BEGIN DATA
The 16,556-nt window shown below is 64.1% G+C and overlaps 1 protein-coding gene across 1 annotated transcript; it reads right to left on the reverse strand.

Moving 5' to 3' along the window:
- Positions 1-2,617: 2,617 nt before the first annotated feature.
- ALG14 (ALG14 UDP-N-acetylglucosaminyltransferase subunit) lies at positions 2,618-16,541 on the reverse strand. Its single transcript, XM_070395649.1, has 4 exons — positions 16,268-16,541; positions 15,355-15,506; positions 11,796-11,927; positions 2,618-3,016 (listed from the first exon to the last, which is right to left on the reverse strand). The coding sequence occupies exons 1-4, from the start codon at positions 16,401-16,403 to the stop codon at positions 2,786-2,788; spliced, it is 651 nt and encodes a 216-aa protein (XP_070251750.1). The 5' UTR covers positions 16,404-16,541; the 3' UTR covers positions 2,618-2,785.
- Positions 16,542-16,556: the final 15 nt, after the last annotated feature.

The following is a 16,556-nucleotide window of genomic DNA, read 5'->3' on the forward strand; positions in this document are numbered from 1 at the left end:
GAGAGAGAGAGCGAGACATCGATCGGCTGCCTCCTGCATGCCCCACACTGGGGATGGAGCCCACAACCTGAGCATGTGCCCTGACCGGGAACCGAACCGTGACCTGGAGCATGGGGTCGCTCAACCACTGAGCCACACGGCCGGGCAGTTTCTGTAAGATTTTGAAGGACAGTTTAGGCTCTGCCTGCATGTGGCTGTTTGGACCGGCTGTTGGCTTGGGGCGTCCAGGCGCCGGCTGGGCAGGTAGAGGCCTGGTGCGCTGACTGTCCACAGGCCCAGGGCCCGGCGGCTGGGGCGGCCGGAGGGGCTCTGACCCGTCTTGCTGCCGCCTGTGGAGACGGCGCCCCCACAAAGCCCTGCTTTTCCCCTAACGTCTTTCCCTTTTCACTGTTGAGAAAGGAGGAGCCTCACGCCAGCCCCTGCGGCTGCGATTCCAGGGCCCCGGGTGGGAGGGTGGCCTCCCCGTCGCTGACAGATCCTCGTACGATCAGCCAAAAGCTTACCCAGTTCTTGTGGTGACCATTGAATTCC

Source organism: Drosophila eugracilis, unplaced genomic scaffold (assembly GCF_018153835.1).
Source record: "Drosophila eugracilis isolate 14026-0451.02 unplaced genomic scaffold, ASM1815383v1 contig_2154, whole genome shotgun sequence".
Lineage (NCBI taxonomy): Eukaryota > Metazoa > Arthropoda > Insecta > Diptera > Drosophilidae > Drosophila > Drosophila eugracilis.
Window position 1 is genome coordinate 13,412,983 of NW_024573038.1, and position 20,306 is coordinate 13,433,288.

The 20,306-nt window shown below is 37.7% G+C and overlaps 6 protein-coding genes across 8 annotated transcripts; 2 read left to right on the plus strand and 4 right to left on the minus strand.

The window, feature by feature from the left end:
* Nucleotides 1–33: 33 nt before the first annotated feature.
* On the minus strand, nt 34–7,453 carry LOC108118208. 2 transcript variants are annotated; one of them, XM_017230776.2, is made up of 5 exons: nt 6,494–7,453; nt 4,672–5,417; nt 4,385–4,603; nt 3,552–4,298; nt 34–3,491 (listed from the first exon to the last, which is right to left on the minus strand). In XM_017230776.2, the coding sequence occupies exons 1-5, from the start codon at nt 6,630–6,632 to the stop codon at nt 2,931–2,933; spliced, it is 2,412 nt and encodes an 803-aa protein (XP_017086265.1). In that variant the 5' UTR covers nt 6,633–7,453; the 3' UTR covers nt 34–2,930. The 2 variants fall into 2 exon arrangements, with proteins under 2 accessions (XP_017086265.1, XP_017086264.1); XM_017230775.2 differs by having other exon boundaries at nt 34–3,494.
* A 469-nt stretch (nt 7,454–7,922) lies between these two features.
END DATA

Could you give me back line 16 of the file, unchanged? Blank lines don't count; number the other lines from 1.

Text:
* A 469-nt stretch (nt 7,454–7,922) lies between these two features.